“DAPCEP gave me direction,” says White, who has crisscrossed the globe, living in such countries as Germany, Korea, Italy and France, and has worked on international assignments for Ford Motor Co., General Motors Corp. and DaimlerChrysler.
“I was interested in science and math, but I didn’t have a path to direct that in the proper manner. I had some skills, but I didn’t know where to direct those skills. My science teacher always encouraged me, but I didn’t know any engineers and my idea of an engineer was a guy on the back of a train,” he adds.
Engineers, scientists and mathematicians — professions students may never even have known about before — help mentor students in the program. 
“Exposure is a key part of the program,” board member Raymond Gregory says. “A lot of kids (need that), especially in the inner-city, it’s not like you have an engineer living down the street from you.”
Programs such as DAPCEP expose minorities to the possibilities of a lucrative, high-paying job in engineering, math and science, says Dr. Milton Robinson, a consultant to the president of Kettering University, and a SECME Inc. representative. SECME is a nonprofit organization based in Atlanta that works with business, industry and schools in 17 states to increase the number of minorities in engineering, math, science and technology.
Kettering recruits five DAPCEP students each year to attend a six-week, pre-college engineering program during the summer.
DAPCEP features a rigorous curriculum meant to challenge students. Students select from among a variety of courses, such as computer-aided design and drafting, Internet application design, civil engineering, 3-D geometry and robotics.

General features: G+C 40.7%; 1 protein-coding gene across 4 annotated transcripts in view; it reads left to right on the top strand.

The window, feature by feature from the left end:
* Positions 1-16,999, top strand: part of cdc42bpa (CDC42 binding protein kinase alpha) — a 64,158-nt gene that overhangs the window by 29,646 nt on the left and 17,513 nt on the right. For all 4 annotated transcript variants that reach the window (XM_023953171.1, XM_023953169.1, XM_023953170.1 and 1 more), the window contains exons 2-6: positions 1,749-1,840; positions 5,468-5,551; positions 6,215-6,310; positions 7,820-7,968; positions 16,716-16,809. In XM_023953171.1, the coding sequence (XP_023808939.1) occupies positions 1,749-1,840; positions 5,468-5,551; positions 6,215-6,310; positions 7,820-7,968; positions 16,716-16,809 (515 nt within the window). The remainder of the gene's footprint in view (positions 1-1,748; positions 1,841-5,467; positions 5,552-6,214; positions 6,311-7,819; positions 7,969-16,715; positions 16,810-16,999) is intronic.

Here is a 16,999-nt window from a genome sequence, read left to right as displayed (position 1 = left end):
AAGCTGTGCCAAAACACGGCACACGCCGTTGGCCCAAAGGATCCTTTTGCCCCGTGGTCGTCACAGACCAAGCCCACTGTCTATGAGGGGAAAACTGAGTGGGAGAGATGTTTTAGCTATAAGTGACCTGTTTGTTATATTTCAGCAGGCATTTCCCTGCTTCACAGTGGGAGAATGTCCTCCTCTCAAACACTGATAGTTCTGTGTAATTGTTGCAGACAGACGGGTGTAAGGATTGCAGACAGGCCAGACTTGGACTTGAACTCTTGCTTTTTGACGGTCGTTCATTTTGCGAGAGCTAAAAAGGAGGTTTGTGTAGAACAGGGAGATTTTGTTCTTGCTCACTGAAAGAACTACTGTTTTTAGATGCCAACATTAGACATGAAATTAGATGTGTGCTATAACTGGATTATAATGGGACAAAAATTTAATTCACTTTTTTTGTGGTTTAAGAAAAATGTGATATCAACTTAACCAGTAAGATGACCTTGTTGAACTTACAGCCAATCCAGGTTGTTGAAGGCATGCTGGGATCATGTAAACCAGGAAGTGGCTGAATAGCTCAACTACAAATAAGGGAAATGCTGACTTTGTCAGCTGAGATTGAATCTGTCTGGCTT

There are 7,500 students who take part in more than 225 classes that meet from 9 a.m. to noon each Saturday.  Another 2,500 students participate in summer courses and in-school programs, which include pre-engineering after-school classes at public schools in Detroit.
But it isn’t the math, science and engineering classes that drive DAPCEP. It’s the recognition that African American children can excel in technology, and those same beliefs are instilled in students.
“When you look at our community and if I mention a basketball player or a gospel star, there’s no mystery there because the infrastructure is there to develop those careers,” Hill says. “We said if you put in the infrastructure for technology careers, let’s see what happens. Let’s create that same environment for math, science and engineering as there is in our community for music and sports.”
It worked.